His sources of heat were often metal surfaces heated with boiling water, or to a temperature far below redness, and the rays were passed through a tube whose ends were closed with plates of transparent rock salt. This tube could be exhausted before the gas or vapor was admitted, and the latter could be introduced through apparatus which excluded all moisture; so that many errors which have often affected the value of previous experiments were avoided. The following table shows the relative absorption of radiant heat of several different elementary and compound gases, and the vast difference in the degree of diathermancy which they possess; the transmission was made through each of the gases at the common pressure of the atmosphere:
Although these gases are perfectly permeable to all the rays of the luminous spectrum, to those of the obscure heat which was employed in these experiments they exhibit a great difference of absorbing power, nitrous oxide gas absorbing 355 times and ammonia 1,195 times as much as dry air. If the tube had been closed with partially athermanous glass instead of dia-thermanous rock salt, no such results could have been obtained, as the glass would have sifted out nearly all the rays of low refrangibility before they fell upon the gases whose powers of absorption were the subject of experiment. - The investigations which have been made upon the subject of diathermancy have been of great advantage in arriving at theoretical conclusions in regard to the molecular constitution of matter. In undertaking to explain why radiant heat of low refrangibility passes so much more readily through elementary than through compound gases, the mind is obliged to form conceptions of the different conditions in which the atoms are arranged in these two classes of matter.
In the elementary gas they must be so disposed as to allow the waves of heat to vibrate freely without accepting their vibrations, while in the compound gas they must be so arranged as to receive or unite with them, or, in common language, to absorb them. In one case, therefore, the mind conceives of the atoms as swinging in the ether singly, receiving but little motion from its vibrations; while in the other they are grouped together in compound masses or molecules, which offer more obstruction to the ethereal waves, and therefore transfer to themselves a corresponding degree of energy. Tyndall found the body ozone to be highly athermanous, a quality which greatly distinguishes it from common oxygen. It has been held that ozone is a compound of oxygen and hydrogen. Now, heat destroys ozone, leaving oxygen; but if it also contains hydrogen, some aqueous vapor must also result from the disorganization of the ozone. This vapor remaining in the oxygen would impair its diathermancy. But the gas obtained by heating ozone is as diathermanous as oxygen obtained in the ordinary way; therefore it contains no aqueous vapor, and the ozone from which it was derived must be simply oxygen, with its atoms grouped together somewhat after the manner of a compound gas.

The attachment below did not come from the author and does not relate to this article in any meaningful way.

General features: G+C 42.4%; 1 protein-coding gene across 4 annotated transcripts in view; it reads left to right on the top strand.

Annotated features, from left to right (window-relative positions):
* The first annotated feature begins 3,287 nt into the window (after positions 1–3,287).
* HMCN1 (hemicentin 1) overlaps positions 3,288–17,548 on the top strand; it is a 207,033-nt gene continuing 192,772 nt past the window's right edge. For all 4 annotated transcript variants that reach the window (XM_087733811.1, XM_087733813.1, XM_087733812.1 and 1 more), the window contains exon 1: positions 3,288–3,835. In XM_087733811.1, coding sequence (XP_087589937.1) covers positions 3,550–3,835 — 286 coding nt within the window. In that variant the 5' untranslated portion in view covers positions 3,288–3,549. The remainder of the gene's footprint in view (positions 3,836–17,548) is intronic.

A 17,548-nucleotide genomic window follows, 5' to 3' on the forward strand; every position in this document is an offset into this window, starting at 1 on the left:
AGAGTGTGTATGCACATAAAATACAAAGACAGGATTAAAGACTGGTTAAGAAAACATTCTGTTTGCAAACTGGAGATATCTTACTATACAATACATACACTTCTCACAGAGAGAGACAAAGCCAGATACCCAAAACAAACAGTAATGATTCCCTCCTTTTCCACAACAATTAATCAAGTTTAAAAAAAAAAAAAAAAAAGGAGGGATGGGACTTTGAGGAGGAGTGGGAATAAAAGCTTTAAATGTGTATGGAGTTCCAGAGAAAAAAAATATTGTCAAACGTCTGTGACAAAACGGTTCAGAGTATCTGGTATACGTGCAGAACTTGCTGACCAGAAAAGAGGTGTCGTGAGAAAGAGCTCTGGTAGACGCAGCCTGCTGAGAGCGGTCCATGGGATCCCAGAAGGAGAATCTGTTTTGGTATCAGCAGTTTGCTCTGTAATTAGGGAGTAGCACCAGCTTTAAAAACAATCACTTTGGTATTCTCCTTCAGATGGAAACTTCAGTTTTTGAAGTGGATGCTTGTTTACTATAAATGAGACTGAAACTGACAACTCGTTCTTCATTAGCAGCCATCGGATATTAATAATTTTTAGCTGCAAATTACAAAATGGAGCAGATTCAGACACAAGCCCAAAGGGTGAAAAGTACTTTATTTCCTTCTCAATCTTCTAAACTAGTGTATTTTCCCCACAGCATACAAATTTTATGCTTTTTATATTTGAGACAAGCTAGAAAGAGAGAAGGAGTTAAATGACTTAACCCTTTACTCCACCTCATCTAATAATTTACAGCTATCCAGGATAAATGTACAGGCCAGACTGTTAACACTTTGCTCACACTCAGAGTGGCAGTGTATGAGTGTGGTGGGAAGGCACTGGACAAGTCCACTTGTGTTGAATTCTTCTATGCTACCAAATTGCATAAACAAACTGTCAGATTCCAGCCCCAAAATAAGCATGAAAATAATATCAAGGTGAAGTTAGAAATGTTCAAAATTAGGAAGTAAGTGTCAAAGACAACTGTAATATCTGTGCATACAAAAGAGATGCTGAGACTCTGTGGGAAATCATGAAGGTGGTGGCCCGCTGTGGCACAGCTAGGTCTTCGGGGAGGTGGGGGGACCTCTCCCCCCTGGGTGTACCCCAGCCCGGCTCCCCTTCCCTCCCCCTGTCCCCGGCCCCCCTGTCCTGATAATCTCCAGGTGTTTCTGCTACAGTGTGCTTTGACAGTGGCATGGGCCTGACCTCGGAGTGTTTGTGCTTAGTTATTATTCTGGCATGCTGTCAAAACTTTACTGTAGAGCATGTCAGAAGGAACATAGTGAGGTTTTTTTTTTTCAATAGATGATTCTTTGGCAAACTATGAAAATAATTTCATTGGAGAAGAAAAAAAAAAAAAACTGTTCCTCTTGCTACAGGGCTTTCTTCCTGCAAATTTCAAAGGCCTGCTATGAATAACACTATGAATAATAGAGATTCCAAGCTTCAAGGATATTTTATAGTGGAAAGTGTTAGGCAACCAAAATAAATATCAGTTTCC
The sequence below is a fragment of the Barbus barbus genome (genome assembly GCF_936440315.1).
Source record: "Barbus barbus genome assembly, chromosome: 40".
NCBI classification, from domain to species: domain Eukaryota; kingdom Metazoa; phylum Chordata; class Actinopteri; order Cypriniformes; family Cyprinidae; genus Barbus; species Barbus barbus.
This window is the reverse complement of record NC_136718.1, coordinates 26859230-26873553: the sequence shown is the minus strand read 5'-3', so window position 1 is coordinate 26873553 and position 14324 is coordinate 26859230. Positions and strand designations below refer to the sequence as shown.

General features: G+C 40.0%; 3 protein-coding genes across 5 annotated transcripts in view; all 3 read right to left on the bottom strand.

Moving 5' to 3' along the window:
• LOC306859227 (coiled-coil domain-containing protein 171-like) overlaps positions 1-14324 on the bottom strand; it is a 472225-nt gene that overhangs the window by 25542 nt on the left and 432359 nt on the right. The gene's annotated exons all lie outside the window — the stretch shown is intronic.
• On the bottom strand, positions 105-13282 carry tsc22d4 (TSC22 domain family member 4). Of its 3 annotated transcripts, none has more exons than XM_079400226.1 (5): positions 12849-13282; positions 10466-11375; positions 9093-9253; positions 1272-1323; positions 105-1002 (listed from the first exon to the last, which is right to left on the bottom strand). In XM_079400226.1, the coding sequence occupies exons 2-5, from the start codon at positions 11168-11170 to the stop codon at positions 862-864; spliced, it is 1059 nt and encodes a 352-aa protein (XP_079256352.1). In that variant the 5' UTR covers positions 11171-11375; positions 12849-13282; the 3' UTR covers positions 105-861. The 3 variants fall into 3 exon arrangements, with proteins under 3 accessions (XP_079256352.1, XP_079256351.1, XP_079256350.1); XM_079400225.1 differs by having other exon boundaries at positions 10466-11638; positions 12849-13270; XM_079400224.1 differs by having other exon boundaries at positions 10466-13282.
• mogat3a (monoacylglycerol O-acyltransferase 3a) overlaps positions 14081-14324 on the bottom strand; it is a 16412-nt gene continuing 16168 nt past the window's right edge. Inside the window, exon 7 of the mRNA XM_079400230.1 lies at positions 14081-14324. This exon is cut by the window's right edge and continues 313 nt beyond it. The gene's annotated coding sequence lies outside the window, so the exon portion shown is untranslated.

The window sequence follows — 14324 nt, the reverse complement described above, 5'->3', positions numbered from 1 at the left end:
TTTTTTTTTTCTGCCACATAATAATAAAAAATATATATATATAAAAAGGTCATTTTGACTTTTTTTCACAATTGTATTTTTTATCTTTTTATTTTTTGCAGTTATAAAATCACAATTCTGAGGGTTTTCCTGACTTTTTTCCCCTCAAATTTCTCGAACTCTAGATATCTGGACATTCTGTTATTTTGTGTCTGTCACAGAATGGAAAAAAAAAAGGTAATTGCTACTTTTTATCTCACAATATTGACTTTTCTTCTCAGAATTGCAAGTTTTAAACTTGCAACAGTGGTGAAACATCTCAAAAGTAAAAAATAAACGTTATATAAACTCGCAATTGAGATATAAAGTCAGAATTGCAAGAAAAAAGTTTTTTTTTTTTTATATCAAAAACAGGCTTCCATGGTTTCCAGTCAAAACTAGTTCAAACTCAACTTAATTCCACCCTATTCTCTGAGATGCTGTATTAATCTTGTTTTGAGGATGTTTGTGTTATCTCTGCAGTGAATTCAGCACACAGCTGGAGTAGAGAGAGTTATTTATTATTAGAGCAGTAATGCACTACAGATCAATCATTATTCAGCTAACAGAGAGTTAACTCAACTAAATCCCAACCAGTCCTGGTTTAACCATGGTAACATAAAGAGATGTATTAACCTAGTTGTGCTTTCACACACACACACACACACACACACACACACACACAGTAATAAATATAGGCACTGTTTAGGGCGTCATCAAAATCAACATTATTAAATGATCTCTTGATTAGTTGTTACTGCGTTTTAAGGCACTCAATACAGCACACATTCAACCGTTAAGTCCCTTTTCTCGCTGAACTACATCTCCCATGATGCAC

The diathermancy of iodine to the obscure, and its opacity to the luminous rays, allows the visible to be divided from the invisible spectrum which lies beyond the red rays, by passing the light of an incandescent body through a hollow prism of rock salt containing a solution of iodine in bisulphide of 'carbon. The conclusion to be arrived at from a consideration of this fact is, in the opinion of Tyndall, that the luminous waves which are intercepted by the iodine are in accord with its dissolved atoms, and therefore can transfer their motion or energy to them. Transparency and diathermancy he therefore considers as synonymous with discord, and opacity and athermancy as synonymous with accord, between the waves of ether and those of the molecules of the body on which they fall, or through which they pass. The blackness of lampblack he ascribes to the accord between the vibrations of its atoms and the waves embraced within the luminous portion of the spectrum; and the luminous rays which it absorbs are the ones which it radiates when raised to a sufficient temperature.
But lampblack is also diathermanous to the very extreme obscure rays of the spectrum; a fact which was shown by Melloni. Aqueous vapor, although perfectly transparent to the luminous rays of the spectrum, was found by Tyndall to be quite opaque to those of the dark spectrum. This is one of the most interesting facts connected with the whole subject of heat, and of the greatest importance, not only in a strictly scientific sense, but in its practical bearing upon questions of meteorology, and therefore upon the business of every-day life. The formation of clouds by the radiation and consequent loss of heat from vapor through the drier atmosphere above, as well as by the condensation produced by currents of cool air, and the formation of dew from the same cause, the equableness of moist climates and the cold of high mountains, could never have been well understood unless the subject of the comparative diathermancy of dry and moist gases, particularly of the atmosphere in its various hygrometric conditions, had been carefully investigated.